Since the COVID-19 pandemic began, many local Arizona businesses, specifically restaurants, have struggled to adapt and operate during these ever-changing times. While the pandemic has impacted almost every industry, those impacts can look very different. While the restaurant industry suffered revenue losses, the real estate market experienced a boom with surging housing prices. Join us Wednesday, June 23rd, from 6-7 pm, to hear these contrasting pandemic stories from both restaurant owner Ruban Gonzales of Industry Phoenix and RE/MAX Scottsdale realtor Christine Espinoza. Hear their contradicting struggles and successes as local business operators during a pandemic and how they shifted strategies and overcame challenges. Learn about how pandemic stories like theirs and your own can be preserved in the "Journal of the Plague Year" digital archive to help future historians learn about this time. Learn more about the Arizona Historical Society's event here.
Humanities Across the Nation
National Endowment for the Humanities Appoints Briann G. Greenfield as Director of Preservation and Access
 
"We are delighted to welcome Briann Greenfield, who brings to NEH a wealth of experience in the study and conservation of material culture, museum and nonprofit management, and strategic planning," said NEH Acting Chairman Adam Wolfson. "We look forward to her dynamic leadership of NEH's Division of Preservation and Access." Learn more here.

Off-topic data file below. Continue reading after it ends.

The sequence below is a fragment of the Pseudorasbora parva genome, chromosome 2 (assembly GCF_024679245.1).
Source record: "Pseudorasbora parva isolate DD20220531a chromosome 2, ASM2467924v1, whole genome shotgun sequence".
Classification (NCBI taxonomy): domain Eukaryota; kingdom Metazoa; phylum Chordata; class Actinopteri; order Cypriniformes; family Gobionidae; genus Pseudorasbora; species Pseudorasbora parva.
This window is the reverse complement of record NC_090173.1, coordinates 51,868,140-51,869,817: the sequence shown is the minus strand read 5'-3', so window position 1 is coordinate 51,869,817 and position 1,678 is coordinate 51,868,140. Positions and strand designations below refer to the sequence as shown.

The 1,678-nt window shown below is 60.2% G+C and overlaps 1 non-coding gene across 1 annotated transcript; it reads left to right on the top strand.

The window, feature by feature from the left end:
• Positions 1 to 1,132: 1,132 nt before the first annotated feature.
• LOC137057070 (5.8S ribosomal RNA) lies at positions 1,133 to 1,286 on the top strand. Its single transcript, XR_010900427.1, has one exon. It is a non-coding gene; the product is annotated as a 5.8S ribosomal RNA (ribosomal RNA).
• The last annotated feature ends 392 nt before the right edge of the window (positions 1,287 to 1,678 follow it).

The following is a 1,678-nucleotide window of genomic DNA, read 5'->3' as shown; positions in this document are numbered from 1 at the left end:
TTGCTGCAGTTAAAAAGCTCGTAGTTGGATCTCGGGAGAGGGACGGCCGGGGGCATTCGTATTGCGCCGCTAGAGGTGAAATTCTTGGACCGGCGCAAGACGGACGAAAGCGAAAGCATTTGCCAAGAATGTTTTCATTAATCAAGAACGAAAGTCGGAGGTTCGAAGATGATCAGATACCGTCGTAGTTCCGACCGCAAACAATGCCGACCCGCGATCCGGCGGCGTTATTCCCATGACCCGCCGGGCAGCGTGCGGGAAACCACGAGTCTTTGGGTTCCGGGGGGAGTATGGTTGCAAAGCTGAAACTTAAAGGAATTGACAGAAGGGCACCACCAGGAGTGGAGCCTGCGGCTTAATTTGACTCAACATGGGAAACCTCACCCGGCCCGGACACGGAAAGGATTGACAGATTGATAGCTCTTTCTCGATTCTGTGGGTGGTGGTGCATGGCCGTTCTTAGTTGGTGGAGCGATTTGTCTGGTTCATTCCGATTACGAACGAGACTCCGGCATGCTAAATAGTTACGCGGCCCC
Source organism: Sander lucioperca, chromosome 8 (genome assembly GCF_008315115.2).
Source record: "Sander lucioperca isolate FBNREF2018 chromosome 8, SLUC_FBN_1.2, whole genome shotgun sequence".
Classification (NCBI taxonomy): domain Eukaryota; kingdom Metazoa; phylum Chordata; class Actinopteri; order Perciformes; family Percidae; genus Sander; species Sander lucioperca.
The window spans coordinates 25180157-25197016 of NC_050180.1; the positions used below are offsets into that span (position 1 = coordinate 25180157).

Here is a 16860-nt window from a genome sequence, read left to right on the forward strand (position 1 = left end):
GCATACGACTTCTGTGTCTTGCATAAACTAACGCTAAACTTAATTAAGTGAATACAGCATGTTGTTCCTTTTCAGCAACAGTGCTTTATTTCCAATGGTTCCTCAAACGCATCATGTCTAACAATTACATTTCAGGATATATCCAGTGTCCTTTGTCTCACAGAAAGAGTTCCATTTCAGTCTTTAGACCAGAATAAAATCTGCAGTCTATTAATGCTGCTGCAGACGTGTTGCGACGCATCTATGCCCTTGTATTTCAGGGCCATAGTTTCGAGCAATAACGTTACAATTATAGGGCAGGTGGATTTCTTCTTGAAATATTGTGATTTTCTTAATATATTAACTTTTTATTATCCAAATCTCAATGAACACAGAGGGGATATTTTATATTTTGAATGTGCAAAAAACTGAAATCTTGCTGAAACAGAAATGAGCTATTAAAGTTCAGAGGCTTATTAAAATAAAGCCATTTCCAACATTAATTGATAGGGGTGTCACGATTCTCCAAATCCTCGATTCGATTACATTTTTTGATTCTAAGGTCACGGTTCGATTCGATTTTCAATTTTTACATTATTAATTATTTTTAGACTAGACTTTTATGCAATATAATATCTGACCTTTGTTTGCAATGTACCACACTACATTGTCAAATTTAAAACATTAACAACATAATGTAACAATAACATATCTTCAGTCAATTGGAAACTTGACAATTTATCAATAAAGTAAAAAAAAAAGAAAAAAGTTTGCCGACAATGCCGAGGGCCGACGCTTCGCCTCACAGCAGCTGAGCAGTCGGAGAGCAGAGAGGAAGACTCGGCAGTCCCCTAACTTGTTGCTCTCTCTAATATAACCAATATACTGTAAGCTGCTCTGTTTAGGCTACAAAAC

Thank You to Our April Donors
James Blasingame*
Wendy B. Drew
Jill Ginsburg
Karl Kendall*
Andrew Krahe*
Debbie Nez-Manuel*
Eshé Pickett*
Almira Poudrier*
Tamika Lamb Sanders*
Crys Waddell*
American Online Giving Foundation, Inc.

*Board Member

Humanities Now is published monthly by Arizona Humanities.

About Arizona Humanities
Arizona Humanities is a statewide 501(c)(3) nonprofit organization and the Arizona affiliate of the National Endowment for the Humanities. Since 1973, Arizona Humanities has supported public programs that promote the understanding of the human experience with cultural, educational, and nonprofit organizations across Arizona.

Mission
Arizona Humanities builds a just and civil society by creating opportunities to explore our shared human experiences through discussion, learning and reflection.

To request this or any other agency publication in an alternative format, contact Arizona Humanities at (602-257-0335) or email info@azhumanities.org

AZ Humanities | 602-257-0335 | info@azhumanities.org | azhumanities.org